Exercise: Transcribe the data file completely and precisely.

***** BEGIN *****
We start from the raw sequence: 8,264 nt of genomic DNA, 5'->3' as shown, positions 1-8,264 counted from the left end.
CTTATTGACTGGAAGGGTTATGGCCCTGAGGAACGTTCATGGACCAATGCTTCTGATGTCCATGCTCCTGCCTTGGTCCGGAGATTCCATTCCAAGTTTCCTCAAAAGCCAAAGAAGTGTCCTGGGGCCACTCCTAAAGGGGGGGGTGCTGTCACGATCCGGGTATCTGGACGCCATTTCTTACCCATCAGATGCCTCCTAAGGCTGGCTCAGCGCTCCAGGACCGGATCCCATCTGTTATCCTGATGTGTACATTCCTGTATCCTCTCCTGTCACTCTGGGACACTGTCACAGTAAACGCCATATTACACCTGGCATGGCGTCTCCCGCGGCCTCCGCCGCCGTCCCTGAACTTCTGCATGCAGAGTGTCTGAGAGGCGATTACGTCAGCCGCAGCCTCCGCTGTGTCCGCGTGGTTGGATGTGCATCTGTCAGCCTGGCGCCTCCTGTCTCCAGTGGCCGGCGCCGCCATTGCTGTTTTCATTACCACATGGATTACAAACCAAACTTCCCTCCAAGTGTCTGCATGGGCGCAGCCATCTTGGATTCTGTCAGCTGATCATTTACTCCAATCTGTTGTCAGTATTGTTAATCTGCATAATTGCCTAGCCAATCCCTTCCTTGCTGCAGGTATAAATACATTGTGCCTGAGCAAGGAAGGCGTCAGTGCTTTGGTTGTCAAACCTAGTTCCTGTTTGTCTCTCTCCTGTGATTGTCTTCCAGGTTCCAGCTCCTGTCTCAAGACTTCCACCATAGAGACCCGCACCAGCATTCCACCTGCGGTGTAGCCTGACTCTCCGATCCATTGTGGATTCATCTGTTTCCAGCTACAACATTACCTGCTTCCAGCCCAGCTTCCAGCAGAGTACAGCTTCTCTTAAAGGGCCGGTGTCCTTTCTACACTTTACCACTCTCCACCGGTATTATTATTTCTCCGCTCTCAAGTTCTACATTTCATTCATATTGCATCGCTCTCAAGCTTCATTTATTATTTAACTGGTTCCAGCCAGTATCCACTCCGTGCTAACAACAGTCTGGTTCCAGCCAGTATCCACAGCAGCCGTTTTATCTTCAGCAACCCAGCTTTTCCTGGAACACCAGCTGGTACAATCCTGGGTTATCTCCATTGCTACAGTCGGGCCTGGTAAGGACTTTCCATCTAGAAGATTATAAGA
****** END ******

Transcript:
We start from the raw sequence: 8,264 nt of genomic DNA, 5'->3' as shown, positions 1-8,264 counted from the left end.
CTTATTGACTGGAAGGGTTATGGCCCTGAGGAACGTTCATGGACCAATGCTTCTGATGTCCATGCTCCTGCCTTGGTCCGGAGATTCCATTCCAAGTTTCCTCAAAAGCCAAAGAAGTGTCCTGGGGCCACTCCTAAAGGGGGGGGTGCTGTCACGATCCGGGTATCTGGACGCCATTTCTTACCCATCAGATGCCTCCTAAGGCTGGCTCAGCGCTCCAGGACCGGATCCCATCTGTTATCCTGATGTGTACATTCCTGTATCCTCTCCTGTCACTCTGGGACACTGTCACAGTAAACGCCATATTACACCTGGCATGGCGTCTCCCGCGGCCTCCGCCGCCGTCCCTGAACTTCTGCATGCAGAGTGTCTGAGAGGCGATTACGTCAGCCGCAGCCTCCGCTGTGTCCGCGTGGTTGGATGTGCATCTGTCAGCCTGGCGCCTCCTGTCTCCAGTGGCCGGCGCCGCCATTGCTGTTTTCATTACCACATGGATTACAAACCAAACTTCCCTCCAAGTGTCTGCATGGGCGCAGCCATCTTGGATTCTGTCAGCTGATCATTTACTCCAATCTGTTGTCAGTATTGTTAATCTGCATAATTGCCTAGCCAATCCCTTCCTTGCTGCAGGTATAAATACATTGTGCCTGAGCAAGGAAGGCGTCAGTGCTTTGGTTGTCAAACCTAGTTCCTGTTTGTCTCTCTCCTGTGATTGTCTTCCAGGTTCCAGCTCCTGTCTCAAGACTTCCACCATAGAGACCCGCACCAGCATTCCACCTGCGGTGTAGCCTGACTCTCCGATCCATTGTGGATTCATCTGTTTCCAGCTACAACATTACCTGCTTCCAGCCCAGCTTCCAGCAGAGTACAGCTTCTCTTAAAGGGCCGGTGTCCTTTCTACACTTTACCACTCTCCACCGGTATTATTATTTCTCCGCTCTCAAGTTCTACATTTCATTCATATTGCATCGCTCTCAAGCTTCATTTATTATTTAACTGGTTCCAGCCAGTATCCACTCCGTGCTAACAACAGTCTGGTTCCAGCCAGTATCCACAGCAGCCGTTTTATCTTCAGCAACCCAGCTTTTCCTGGAACACCAGCTGGTACAATCCTGGGTTATCTCCATTGCTACAGTCGGGCCTGGTAAGGACTTTCCATCTAGAAGATTATAAGA